By Annabelle Lee

As the Finance Ministry moves to pare down the cost of the underground portion of the MRT2 project, new information suggests that contractors MMC-Gamuda had subcontracted several portions of the project to competitors who joined the bidding process.

In April 2016, Putrajaya’s One-Stop Procurement Committee, chaired by then-prime minister Najib Abdul Razak, had awarded the contract to a joint venture company involving MMC Corp Bhd and Gamuda Bhd (MMC-Gamuda).

Two other China-owned firms participated in the bid – the China Communications Construction Corporation (CCCC) and China Railway Engineering Corporation (Crec).

There were originally eight companies who were interested in the bid, but only five made it to the pre-qualification stage.

This tender process adopted a ‘Swiss challenge’ format. According to a World Bank working paper, this requires bidders to offer counter proposals to the one tabled by the original proponent of the project.

If a counter-proposal is found to be superior, the original proponent is given the chance to either match it, or turn it down and allow other firms to win the bid.

For the MRT2 underground project, MMC-Gamuda was the original proponent. They were appointed as the designers and main contractor – what Putrajaya called the project delivery partner at the time – of MRT2.

When announcing the result, MRT Corp CEO Shahril Mokhtar said that the successful bid had not only scored the best during technical evaluation but also offered the government the “lowest price” of RM15.47 billion.

However, Malaysiakini has learned that CCCC and Crec did not lose out entirely, as their subsidiaries or companies in which they have interests were engaged as subcontractors by MMC-Gamuda.

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Everyone’s a winner

CHEC Construction (M) Sdn Bhd (Chec), a Malaysian subsidiary of CCCC, states on its website that it was awarded contracts for Underground Package A, Package B and “trackworks, maintenance vehicles and work trains” for MRT2.

It is unclear what Package A and B are, as MMC-Gamuda declined to comment for this article.

On another website, Chec was listed as a contractor for the underground Titiwangsa MRT2 station.

Crec, which set up shop in Malaysia as Crec Construction (M) Sdn Bhd (Crec Malaysia), secured work packages through three of its subsidiaries – Nanyang Tunnel Engineering Sdn Bhd (Nanyang), Dongfang Tunnel Sdn Bhd (Dongfang) and Crec Geotechnical Engineering (M) Sdn Bhd (Crec Geotech).

Dongfang is listed as responsible for the underground Bandar Malaysia North MRT station and the Desa Waterpark South Portal.

Nanyang made news last year when three of their staff died following an explosion at the Bandar Malaysia South underground station work site in October. Police said that the explosion was caused by a World War II-era bomb.

Meanwhile, Crec Geotech is listed as involved in building two underground stations – the Bandar Malaysia South station and a tunnel for the Titiwangsa station.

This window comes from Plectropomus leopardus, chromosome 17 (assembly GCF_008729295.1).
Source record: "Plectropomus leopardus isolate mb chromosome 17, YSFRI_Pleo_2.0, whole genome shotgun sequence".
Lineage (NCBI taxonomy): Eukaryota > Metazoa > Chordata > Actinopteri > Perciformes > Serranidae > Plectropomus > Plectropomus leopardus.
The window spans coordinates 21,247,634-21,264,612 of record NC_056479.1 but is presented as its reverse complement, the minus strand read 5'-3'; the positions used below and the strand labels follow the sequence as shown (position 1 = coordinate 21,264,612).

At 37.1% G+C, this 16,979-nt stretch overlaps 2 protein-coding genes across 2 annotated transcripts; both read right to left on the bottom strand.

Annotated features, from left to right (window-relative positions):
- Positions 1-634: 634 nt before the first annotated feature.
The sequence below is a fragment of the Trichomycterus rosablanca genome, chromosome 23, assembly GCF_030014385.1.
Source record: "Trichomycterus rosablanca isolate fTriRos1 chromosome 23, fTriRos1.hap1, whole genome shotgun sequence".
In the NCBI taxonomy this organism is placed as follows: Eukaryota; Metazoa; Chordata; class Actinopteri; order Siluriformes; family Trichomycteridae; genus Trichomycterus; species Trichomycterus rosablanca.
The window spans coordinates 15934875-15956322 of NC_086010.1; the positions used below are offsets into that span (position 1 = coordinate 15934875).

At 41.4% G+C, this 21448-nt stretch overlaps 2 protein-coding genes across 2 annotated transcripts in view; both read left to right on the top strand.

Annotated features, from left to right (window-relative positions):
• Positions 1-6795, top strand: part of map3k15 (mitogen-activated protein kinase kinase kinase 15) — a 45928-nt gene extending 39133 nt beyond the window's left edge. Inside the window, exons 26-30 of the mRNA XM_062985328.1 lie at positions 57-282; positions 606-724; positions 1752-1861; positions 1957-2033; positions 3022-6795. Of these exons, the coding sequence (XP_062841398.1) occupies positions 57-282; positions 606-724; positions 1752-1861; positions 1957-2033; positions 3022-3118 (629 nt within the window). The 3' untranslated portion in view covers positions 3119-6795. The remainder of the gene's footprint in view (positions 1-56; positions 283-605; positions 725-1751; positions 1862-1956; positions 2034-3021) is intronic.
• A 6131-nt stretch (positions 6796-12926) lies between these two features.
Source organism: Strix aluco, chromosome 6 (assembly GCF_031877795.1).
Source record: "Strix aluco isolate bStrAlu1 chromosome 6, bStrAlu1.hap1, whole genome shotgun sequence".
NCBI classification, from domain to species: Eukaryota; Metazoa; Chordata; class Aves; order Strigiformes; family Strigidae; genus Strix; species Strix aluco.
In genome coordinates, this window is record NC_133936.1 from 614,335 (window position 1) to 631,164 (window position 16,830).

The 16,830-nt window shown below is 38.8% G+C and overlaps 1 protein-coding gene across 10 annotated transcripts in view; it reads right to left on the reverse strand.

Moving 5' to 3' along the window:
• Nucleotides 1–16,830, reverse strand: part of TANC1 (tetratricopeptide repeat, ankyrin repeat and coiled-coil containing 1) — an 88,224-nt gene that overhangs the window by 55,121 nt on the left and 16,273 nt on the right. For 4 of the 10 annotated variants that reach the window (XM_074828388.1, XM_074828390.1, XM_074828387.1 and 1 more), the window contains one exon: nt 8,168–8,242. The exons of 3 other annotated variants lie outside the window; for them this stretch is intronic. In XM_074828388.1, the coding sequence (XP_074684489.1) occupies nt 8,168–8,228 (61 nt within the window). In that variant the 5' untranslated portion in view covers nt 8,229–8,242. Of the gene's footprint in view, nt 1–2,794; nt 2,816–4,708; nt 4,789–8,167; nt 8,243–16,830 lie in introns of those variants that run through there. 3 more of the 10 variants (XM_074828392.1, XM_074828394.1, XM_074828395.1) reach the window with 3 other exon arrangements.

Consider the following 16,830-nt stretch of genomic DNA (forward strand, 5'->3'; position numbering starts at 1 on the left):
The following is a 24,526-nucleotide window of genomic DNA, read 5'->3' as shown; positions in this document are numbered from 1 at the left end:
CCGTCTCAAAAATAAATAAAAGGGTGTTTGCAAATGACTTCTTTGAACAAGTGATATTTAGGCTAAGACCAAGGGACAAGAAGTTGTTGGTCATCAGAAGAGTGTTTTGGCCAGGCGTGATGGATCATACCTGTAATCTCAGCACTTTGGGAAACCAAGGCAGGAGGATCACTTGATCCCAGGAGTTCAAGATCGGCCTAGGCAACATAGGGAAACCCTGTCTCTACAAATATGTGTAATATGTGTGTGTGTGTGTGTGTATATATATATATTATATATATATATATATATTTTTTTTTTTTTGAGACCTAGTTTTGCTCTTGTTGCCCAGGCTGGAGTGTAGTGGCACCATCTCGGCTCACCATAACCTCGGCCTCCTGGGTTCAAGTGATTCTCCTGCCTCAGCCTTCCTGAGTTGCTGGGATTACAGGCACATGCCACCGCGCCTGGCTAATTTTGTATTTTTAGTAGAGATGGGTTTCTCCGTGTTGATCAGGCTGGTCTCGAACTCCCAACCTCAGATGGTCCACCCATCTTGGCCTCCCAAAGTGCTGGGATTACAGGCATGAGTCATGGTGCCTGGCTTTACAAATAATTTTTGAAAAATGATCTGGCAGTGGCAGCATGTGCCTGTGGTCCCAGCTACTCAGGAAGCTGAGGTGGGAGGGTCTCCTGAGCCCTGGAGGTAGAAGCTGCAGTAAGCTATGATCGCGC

Companies Commission of Malaysia (SSM) records show that Crec Malaysia, Nanyang, Dongfang and Crec Geotech all share the same business address, registered address and company secretary.

Two directors at Crec Malaysia were listed as the director and shareholder at Nanyang.

‘One contractor can’t do everything’

Although this arrangement may appear to be a conflict of interest to some, political economist Terence Gomez told Malaysiakini that it was “not unusual” for contractors of mega infrastructure projects to subcontract portions to their bid competitors, especially if the latter had expertise in certain fields.

“When they (contractors) win a bid, they may go and subcontract to other bidders because (the other bidders) may have certain expertise in other areas which they want them to handle.

“They would have also sought to get the best subcontractors in order to build it at the best possible quality too… If you can use them, use them. This is not unusual.

“In most cases, there is no one contractor who can do everything,” he said when contacted to comment on CCCC and Crec’s involvement in MRT2.

Gomez (photo) noted that project contractors, in this case MMC-Gamuda, usually only awarded subcontracts for work they could not deliver themselves.

“If they can do it on their own, they will do it. Why do they need somebody else to do it when they can do it and keep everything to themselves?” he said.

When contacted, MMC-Gamuda declined to comment.

Putrajaya is attempting to shave the cost of the MRT2 project. It has successfully renegotiated the terms of the overground portion with MMC-Gamuda, trimming off RM5.22 billion.

However, renegotiation on the underground portion collapsed, which has caused the project to be suspended.

MMC-Gamuda subsequently went on a campaign to claim that this would cost massive job losses and a flood of lawsuits.

Putrajaya dismissed the claims, saying that the staffers can resume work once new contractors for the underground portion are hired.